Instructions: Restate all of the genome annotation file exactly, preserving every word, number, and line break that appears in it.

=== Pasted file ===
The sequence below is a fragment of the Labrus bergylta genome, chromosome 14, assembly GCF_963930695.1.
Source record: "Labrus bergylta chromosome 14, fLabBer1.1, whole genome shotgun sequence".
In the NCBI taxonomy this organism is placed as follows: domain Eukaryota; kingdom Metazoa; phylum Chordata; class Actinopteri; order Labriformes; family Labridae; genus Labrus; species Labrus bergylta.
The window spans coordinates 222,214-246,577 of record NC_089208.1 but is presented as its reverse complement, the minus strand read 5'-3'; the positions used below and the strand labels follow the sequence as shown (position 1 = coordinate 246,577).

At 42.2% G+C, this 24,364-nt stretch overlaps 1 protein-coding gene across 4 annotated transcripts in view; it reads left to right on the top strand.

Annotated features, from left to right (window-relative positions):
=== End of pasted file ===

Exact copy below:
The sequence below is a fragment of the Labrus bergylta genome, chromosome 14, assembly GCF_963930695.1.
Source record: "Labrus bergylta chromosome 14, fLabBer1.1, whole genome shotgun sequence".
In the NCBI taxonomy this organism is placed as follows: domain Eukaryota; kingdom Metazoa; phylum Chordata; class Actinopteri; order Labriformes; family Labridae; genus Labrus; species Labrus bergylta.
The window spans coordinates 222,214-246,577 of record NC_089208.1 but is presented as its reverse complement, the minus strand read 5'-3'; the positions used below and the strand labels follow the sequence as shown (position 1 = coordinate 246,577).

At 42.2% G+C, this 24,364-nt stretch overlaps 1 protein-coding gene across 4 annotated transcripts in view; it reads left to right on the top strand.

Annotated features, from left to right (window-relative positions):